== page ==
The Habitat Environmental Center is proud to give families the opportunity to experience nature together. We offer programs year round, so be sure to check out what we’re offering this season.
Children (and grown-ups) should head outside EVERY day and breathe in some fresh air. Make it a part of your day to spend at least 15-20 minutes outdoors. Studies have shown that taking some time in nature can increase brain function as well as creativity. It also helps us sleep better, boosts the immune system, reduces stress levels and puts us in a happy mood. If all of that isn’t enough, research shows that, through outdoor exploration, children become inventive, imaginative and more in touch with their senses.
Here are a few fun and educational activities to get you started. Feel free to modify these or come up with your own!
*When you visit a park, we strongly encourage you to practice social distancing as recommended by the CDC.
1. Take an Animal Home Hike: Search for animal homes in deciduous trees (the trees that drop their leaves). Nests and holes should be more visible now. Look for tracks in the mud.
2. Make Pine Cone Bird Feeders: Make a bird feeder from a found pinecone, cover it with peanut butter or shortening, and roll it in birdseed. Place the pinecone on a window ledge for observation or in the crook of a tree.
Blend one part peanut butter (or suet, if available) with five parts corn meal and pack the mixture into the crevices of a large pinecone. This Audubon-approved, all-season mixture will attract woodpeckers, chickadees, titmice, and warblers.
3. Journey to Pondview: Walk, bike or drive to Pondview Park (3036 Pondview Drive in Kettering). Find the trees with faces and take a selfie with your favorite one. Hint: These trees sit in a row near the meadow.
4. Be a Naturalist: Make a Nature Journal and take it outside on an adventure. Be sure to take a pencil to make sketches or to write down what you see.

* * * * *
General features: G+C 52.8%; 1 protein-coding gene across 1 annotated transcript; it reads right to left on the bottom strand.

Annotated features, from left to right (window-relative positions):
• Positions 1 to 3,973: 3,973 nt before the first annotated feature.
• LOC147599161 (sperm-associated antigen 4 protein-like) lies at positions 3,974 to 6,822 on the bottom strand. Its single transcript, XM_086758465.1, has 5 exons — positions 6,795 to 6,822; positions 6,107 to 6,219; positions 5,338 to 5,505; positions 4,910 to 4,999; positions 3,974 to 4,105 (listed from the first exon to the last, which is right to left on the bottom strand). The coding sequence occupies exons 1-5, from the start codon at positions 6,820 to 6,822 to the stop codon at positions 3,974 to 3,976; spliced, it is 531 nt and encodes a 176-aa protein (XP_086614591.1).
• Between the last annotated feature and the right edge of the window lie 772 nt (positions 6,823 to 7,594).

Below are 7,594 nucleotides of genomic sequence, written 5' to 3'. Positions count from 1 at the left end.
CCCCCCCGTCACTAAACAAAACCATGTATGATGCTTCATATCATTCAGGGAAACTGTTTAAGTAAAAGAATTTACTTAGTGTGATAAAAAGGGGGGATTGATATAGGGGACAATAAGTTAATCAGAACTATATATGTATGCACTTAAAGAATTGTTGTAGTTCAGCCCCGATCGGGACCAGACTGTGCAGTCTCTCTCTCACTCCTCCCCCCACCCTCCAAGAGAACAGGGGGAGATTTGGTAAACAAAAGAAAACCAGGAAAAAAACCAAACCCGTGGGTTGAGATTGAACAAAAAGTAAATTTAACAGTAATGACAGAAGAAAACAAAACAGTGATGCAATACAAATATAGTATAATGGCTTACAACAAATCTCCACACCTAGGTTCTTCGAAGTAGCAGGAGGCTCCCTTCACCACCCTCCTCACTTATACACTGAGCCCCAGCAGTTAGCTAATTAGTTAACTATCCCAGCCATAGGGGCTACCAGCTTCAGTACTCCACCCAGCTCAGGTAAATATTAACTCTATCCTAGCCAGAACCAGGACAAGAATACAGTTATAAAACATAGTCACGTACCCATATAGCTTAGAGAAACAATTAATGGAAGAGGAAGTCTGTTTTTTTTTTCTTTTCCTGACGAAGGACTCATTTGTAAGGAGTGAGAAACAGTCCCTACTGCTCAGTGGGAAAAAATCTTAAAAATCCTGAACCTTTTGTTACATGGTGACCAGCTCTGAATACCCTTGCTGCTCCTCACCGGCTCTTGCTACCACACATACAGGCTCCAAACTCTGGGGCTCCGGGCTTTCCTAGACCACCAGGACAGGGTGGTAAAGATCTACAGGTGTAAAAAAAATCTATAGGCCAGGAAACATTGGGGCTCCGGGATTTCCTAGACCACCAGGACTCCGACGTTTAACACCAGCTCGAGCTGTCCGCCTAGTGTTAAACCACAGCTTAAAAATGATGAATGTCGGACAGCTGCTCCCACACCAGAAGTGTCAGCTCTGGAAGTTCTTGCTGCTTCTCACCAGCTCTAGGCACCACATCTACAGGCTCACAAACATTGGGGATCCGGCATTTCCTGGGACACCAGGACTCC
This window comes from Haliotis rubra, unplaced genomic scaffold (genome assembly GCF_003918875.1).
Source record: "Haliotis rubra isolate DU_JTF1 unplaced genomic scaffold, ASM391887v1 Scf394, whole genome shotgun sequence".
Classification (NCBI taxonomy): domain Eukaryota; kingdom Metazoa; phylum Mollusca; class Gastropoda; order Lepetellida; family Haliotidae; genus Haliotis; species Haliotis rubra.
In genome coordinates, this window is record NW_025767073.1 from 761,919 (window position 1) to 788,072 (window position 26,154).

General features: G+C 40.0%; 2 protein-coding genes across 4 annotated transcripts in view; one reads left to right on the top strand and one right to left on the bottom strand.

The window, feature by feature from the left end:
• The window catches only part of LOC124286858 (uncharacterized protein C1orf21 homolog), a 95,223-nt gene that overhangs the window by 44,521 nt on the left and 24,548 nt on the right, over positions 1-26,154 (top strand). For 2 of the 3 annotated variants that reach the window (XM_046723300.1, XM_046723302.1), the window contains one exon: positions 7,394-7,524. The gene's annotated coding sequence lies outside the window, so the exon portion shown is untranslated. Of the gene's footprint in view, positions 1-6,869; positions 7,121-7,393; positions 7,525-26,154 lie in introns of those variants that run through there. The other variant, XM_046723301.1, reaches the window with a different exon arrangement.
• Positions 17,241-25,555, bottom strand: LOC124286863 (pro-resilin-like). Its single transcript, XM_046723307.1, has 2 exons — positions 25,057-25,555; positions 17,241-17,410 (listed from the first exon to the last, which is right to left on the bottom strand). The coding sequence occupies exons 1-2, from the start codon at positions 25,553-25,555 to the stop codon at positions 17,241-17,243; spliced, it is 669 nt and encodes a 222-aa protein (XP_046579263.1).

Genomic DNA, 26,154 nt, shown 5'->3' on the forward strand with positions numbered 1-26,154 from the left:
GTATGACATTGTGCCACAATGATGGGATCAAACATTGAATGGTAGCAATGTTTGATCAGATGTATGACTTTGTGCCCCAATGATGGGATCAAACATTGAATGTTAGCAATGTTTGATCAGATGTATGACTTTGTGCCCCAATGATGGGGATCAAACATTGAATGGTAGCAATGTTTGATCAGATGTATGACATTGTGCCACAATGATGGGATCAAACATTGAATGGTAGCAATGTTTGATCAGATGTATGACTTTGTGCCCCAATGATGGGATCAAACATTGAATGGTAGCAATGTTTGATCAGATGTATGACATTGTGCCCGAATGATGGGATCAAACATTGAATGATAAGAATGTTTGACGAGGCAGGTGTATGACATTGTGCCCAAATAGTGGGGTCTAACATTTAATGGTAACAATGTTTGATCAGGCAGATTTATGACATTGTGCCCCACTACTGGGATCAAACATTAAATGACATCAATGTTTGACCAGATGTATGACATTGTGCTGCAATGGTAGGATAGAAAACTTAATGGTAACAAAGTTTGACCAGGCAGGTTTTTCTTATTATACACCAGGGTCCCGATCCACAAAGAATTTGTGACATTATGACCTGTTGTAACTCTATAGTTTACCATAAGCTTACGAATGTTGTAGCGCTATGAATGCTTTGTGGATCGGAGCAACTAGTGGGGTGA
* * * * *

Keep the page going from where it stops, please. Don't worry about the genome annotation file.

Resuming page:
5. Find a free “bird app” on your cellphone, iPad or computer (such as Ebird) and learn to identify birds (by sight and sound) that you have seen in your yard or park.
6. Log about a log: Find a log and visit it often. Record your findings with drawings and words, like a real naturalist would. Don’t forget to include visit dates so you can track the changes that you see.
7. Have a picnic. Dress for the weather and take your lunch or dinner to your favorite park to eat or just spread out a blanket in your yard. Be green!
8. Night Hike: Bundle up and head outside after dark. Pick a nocturnal animal and imagine what they might be doing at that moment. Describe what you hear, see, and smell to your hike buddy. (Just remember – our parks close at dusk. We recommend using your backyard for this one!)
9. Wildflower walk: You don’t have to walk far to see flowers such as crocuses and snowdrops poking up through the leaves left behind last fall. Write a description or sketch them in your nature journal.
10. Nature Poet: Write a poem about what you see, feel, hear, and smell after your next outdoor adventure. Send it to us, and we’ll publish our favorites on PlayKettering!
11. Research the upcoming full moons to discover the meaning behind their names. Head outside (with binoculars if you have them) to get a closer look.
12. Make a kite: Construct a kite from your own design or from the internet using materials around your house. Then…Go fly a kite!
13. ID a tree: Read up on trees common to our area and see how many you can identify based on bark, leaves and other characteristics.
14. Unless: Read The Lorax by Dr. Seuss, and you’ll know what we mean because we mean what we say. Find a way to help the earth!